[time-nuts] Restoring GR 1120-AB Frequency Standard

Max Robinson max at maxsmusicplace.com
Thu Aug 21 23:38:51 EDT 2008

Hmmm.  That sounds like something to be stored away for the day when my 
thermostat goes bad.  Sounds like it would work.


Max.  K 4 O D S.

Email: max at maxsmusicplace.com

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----- Original Message ----- 
From: "Mike Monett" <XDE-L2G3 at myamail.com>
To: <time-nuts at febo.com>
Sent: Thursday, August 21, 2008 2:07 PM
Subject: Re: [time-nuts] Restoring GR 1120-AB Frequency Standard

> "Max Robinson" <max at maxsmusicplace.com> wrote:
>>When I was at the university I saw and worked on a thermostatic switch 
>>used a standard mercury thermometer.  The little thing that clipped on to
>>the thermometer was the capacitor in an oscillator.  The detector for
>>opening and closing the relay was a high Q tuned circuit.  I saw them
>>regularly because I had to keep teaching lab instructors how to tune them 
>>before each use.  In a controlled environment it might be possible to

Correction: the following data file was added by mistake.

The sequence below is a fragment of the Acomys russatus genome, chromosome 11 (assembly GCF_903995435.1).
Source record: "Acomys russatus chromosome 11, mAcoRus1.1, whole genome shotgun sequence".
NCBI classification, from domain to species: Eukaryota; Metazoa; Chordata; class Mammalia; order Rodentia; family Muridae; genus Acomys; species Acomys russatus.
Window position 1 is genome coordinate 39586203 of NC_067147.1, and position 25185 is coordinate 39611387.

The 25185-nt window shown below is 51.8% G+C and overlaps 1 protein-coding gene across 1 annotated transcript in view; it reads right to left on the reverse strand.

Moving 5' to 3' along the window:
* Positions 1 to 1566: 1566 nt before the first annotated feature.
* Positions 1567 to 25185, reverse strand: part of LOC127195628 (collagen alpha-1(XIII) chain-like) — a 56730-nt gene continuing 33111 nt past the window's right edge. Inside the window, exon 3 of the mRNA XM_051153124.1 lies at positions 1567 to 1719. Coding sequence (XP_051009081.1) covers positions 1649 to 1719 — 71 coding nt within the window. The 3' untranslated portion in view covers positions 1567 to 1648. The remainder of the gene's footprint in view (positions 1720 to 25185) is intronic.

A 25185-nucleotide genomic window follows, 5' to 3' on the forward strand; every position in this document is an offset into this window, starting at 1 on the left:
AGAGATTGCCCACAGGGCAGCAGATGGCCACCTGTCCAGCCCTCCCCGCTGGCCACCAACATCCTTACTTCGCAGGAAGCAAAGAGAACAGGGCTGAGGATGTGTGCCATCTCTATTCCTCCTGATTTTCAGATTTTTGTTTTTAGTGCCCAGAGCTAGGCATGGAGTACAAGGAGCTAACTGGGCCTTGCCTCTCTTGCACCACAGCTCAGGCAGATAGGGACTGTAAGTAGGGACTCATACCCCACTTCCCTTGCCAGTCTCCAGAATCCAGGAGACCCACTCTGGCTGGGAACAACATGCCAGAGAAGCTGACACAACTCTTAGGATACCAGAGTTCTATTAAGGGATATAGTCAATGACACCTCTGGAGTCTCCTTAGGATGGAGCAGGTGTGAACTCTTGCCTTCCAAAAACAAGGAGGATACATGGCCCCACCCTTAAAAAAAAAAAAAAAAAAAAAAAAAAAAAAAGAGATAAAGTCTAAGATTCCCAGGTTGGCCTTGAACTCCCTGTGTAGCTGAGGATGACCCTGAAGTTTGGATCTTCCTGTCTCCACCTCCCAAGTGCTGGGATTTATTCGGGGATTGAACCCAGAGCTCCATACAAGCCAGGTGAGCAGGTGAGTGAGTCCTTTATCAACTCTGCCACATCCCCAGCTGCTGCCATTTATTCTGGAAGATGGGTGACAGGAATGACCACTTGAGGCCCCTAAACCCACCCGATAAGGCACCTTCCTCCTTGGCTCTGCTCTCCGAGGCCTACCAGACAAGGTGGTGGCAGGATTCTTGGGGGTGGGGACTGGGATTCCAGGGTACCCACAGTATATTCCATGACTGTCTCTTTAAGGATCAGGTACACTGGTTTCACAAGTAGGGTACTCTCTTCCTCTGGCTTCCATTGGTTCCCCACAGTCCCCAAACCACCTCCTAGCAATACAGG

>>optimize such a circuit for stable operation and tight control.  My
>>intuition tells me that 1 degree is about as fine a control as you could 
>>unless you had a very narrow range thermometer with a small capillary. 
>>might be able to convert the existing thermostat to capacitive sensing.
>>That is apparently what Magnus is suggesting.
>>Max.  K 4 O D S.
> Optical might work better. Maybe use the lens and laser from an old CDROM.
> It might be fun getting it to focus on the mercury column through a round
> glass tube. Or maybe the glass wouldn't even pass the infrared. I got a 
> bad
> burn once picking up an empty wine glass that was sitting beside a
> fireplace. But I understand new systems use a blue laser, which might work
> even better.
> I wonder what kind of temperature control it would give, and what the
> long-term drift might be. Sounds like a fun project.
> Regards,
> Mike Monett
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